Teaching goes at warp speed at Walnut Elementary, or, as Principal Mark Holmes put it: “For a first-year teacher here, if you can imagine a train flying down the tracks with someone hanging onto the caboose and flapping in the wind, that’s what it’s like.”
The Turlock campus, home to an arts magnet and a math-science magnet, boasts high test scores, a standout attendance rate, uber-involved parents and teachers known for their collaborative zeal.
“You have to get rid of the quiet classroom,” said Mary Jo Lee, a fifth-grade arts magnet teacher. Chatter is welcome here.
It takes a fresh mindset, explained colleague Dianira Schisnewski: “Your whole way of thinking is different.”
“It’s about their way of thinking instead of our way of thinking,” added sixth-grade teacher Danielle Silveira. In their seventh year of arts instruction, her students get feedback, not lectures, she said. “They are the makers now.”
You have to get rid of the quiet classroom.
Mary Jo Lee, fifth-grade arts magnet teacher
The pace of classes, electives, performances and events is nonstop, Holmes said. But keeping it all grounded is an inclusive attitude and a cohesive campus climate. All of which, he adds, makes students say going to this school is “night and day” different from the rest.
Walnut was built from the ground up to be different, opening in 2007 outfitted for the Renaissance performing arts magnet school on its north side and the Discovery math-science magnet school to the south.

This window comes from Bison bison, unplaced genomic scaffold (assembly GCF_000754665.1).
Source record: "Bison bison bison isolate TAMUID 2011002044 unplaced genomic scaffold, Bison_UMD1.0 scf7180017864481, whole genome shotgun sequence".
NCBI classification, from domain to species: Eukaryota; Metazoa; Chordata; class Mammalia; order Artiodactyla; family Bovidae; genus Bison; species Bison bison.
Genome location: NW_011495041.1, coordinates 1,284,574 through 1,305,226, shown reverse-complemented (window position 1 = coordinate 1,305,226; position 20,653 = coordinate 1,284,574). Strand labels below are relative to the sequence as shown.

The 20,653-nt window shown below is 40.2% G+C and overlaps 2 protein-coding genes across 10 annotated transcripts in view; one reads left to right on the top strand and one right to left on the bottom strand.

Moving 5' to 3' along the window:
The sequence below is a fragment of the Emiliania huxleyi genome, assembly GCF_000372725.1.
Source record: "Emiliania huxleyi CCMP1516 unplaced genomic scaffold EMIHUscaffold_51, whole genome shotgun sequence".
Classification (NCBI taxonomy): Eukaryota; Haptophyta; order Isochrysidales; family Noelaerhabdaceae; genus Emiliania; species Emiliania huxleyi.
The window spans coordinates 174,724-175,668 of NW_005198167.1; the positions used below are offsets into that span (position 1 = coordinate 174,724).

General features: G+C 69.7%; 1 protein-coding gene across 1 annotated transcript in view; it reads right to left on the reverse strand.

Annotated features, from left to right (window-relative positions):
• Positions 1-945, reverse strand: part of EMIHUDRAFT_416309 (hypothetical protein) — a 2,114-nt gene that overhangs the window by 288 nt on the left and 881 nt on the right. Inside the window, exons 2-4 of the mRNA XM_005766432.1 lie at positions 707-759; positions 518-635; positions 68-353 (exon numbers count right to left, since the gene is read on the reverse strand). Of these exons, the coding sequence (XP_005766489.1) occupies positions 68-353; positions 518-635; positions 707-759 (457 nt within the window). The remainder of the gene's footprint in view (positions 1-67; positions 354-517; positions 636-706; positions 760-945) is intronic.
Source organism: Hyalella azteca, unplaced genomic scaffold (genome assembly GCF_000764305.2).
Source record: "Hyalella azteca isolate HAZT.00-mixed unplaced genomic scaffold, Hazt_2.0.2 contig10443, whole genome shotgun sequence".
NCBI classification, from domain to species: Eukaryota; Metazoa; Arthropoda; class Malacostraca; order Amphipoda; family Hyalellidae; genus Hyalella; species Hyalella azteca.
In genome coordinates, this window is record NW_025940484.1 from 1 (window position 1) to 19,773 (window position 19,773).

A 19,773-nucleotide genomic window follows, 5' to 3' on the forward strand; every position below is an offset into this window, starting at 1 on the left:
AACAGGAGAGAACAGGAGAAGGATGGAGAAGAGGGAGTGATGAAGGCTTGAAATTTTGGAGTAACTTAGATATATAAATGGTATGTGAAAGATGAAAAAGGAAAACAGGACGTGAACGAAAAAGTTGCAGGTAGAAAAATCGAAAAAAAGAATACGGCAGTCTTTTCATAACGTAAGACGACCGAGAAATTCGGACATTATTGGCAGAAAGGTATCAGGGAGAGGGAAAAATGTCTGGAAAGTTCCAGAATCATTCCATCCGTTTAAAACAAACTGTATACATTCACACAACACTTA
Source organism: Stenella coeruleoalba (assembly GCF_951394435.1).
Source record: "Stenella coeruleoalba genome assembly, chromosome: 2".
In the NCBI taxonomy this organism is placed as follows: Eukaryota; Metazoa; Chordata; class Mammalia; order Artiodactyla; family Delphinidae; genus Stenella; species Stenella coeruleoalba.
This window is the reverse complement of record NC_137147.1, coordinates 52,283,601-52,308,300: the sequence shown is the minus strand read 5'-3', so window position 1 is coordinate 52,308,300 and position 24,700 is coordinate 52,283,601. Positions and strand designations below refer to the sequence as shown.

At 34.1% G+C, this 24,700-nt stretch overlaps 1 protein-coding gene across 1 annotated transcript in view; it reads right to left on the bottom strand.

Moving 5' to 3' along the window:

With up to 200 on waiting lists, the 912-student school is always at capacity. More than 400 parents each year go through the district’s paperwork and basic background check to qualify as classroom volunteers and field trip chaperones.
The Walnut parent club raises tens of thousands of dollars each year for field trips and campus purchases. Donations and grant writing by teachers have stocked the school cupboards with class sets of tools, dance shoes, iPads and other well-used extras.
“Having a stage that’s drama ready is a beautiful thing. Having a music room that’s not a converted classroom is a beautiful thing. Having an art studio dedicated to just art is a beautiful thing,” Holmes enthused as he led a whirlwind tour of the school’s artistic side.
We don’t do it because we have to. We do it because we love it.
Kerry Nored, fourth-grade teacher
The music room has a grand piano, walls and tables lined with instruments and mounted sound reflectors. The arts studio has ample storage, a large angled mirror over a front table for demonstrating techniques, a linoleum floor and impervious black lab tables.
“You can make a mess and clean it up in here,” Holmes said, gesturing around the colorful space lined with student pastels and mixed-media artwork. Other displays of art and photography parade across the multipurpose room
That cafeteria/after-school/assembly room serves as performance seating area, but instead of the roll-out stage most schools have, there sits a permanent, two-story black box theater. Over the years, two professional-grade lighting systems and a sound system have added to the dramatic impact. The backstage area opens wide to flip and serve a stepped, open-air stage facing the campus quad.